Because these benefit types are relatively new and may not be subject to insurance rules and regulations, you should find that their technology capabilities are relatively strong. 

Payroll companies 

Most of your clients are going to want the benefits system they use to “talk” to their payroll system. 

Historically, the way this worked was via a spreadsheet upload from the benefits system to the payroll system. Increasingly, employers are finding this to be tedious and are insisting on real-time, API integration. 

Because this functionality is so widely desired, many online benefits systems are opening up their own API to allow for faster time-to-integrate with more payroll companies. After all, there is an entire universe of payroll companies with loyal clients who are among your book of business. 

When evaluating platforms, bear in mind that this functionality will be something your clients ask about and you’ll want a partner that knows what it is doing in this area. 

General agencies 

Some brokers do not work with general agencies at all. Some work extensively with general agencies. The extent of how important it is to you whether your system is supported by general agencies is directly related to how much you work with general agencies.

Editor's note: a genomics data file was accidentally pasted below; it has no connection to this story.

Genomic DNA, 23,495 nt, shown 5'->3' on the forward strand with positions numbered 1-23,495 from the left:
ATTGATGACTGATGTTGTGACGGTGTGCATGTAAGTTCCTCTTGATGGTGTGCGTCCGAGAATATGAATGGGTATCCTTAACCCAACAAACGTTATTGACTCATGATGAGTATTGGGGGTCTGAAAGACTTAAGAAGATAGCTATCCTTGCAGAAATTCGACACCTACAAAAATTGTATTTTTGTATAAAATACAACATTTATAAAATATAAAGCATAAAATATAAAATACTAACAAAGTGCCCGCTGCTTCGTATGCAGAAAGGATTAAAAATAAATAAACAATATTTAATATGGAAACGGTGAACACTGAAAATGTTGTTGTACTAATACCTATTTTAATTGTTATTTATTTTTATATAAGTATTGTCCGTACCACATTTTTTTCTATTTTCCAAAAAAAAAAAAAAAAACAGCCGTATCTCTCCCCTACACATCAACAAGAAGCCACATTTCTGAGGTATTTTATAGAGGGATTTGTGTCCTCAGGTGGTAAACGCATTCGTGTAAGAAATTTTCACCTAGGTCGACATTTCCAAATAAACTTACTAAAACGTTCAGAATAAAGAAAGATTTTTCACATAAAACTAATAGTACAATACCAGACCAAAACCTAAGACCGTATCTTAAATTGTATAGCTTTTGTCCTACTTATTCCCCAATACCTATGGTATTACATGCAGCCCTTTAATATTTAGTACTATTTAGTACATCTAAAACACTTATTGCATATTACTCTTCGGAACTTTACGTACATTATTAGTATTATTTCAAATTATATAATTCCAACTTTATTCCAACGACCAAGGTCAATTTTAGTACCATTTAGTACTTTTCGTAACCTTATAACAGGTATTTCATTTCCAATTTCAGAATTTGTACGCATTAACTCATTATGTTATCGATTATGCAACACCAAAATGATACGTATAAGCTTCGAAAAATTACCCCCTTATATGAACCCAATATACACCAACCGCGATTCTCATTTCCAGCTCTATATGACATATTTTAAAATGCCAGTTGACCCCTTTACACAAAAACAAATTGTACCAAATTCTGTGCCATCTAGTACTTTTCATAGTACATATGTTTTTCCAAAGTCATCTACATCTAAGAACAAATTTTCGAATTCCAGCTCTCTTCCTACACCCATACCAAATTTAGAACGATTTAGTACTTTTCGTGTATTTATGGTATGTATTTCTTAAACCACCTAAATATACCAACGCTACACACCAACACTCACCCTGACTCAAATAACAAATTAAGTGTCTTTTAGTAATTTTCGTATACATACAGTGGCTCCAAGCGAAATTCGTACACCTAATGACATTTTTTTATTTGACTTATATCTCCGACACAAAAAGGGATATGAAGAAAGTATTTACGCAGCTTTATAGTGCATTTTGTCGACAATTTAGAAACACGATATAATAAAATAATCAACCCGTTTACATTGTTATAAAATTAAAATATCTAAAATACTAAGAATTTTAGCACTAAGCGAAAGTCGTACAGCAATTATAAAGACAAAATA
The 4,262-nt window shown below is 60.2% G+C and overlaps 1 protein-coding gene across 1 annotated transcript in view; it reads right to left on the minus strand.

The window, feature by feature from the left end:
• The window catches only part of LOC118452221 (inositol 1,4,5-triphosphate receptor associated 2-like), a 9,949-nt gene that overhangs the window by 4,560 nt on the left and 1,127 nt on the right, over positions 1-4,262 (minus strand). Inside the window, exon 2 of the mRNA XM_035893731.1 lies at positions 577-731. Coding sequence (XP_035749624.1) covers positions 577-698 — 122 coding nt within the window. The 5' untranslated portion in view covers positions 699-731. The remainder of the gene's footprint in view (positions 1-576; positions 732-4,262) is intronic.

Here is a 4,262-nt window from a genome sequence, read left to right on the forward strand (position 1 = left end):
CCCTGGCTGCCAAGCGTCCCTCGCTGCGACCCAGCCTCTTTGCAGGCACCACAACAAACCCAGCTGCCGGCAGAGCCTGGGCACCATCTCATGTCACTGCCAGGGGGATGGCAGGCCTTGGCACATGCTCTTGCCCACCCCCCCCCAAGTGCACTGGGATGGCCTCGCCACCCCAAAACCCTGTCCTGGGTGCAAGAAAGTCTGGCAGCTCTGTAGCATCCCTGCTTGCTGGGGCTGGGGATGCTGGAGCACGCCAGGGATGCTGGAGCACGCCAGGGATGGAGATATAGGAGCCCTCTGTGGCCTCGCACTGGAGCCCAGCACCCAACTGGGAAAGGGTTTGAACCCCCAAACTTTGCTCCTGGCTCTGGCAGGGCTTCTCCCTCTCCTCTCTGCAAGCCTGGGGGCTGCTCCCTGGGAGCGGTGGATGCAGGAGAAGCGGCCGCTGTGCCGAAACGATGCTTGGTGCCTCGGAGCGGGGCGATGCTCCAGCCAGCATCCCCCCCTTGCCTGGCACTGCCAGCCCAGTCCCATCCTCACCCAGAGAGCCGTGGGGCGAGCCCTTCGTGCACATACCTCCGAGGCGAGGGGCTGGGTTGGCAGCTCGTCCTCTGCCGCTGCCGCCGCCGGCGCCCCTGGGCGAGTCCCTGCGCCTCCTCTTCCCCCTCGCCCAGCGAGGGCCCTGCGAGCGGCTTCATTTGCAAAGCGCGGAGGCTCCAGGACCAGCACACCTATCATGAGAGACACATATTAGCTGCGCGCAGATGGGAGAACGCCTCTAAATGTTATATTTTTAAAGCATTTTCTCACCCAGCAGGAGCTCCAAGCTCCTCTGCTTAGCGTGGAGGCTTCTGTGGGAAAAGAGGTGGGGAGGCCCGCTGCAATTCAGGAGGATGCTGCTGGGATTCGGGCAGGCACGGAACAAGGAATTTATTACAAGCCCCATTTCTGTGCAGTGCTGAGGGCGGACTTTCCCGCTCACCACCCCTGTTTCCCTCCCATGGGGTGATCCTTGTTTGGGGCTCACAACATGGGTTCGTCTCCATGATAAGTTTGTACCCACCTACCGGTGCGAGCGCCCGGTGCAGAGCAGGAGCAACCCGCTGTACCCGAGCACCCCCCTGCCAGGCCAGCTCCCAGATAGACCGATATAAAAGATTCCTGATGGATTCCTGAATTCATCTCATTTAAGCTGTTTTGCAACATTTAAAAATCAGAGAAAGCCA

If you work extensively with a given general agency, they may have a system that they sponsor in some way that they can show you. And you should absolutely consider using it. 

Ultimately, you will want a direct relationship with whatever benefits system you recommend to your clients and the ability to add whatever products you want, whether your GA has an override relationship with the carrier or not. Therefore, when evaluating your GA’s system, make sure to have a handle on the answer to what extent your GA will support products on the system for which it does not receive an override. 

Bear in mind that when it comes to integrations, functionality is largely based on carrier capabilities, not the software itself. As carriers develop more robust integration options, benefits administration software companies will have more partners. Until then, evaluate software based on the above carrier categories to determine which vendor is the “product leader” for your needs today as well as is most likely to be first-to-market with new integrations as they become available.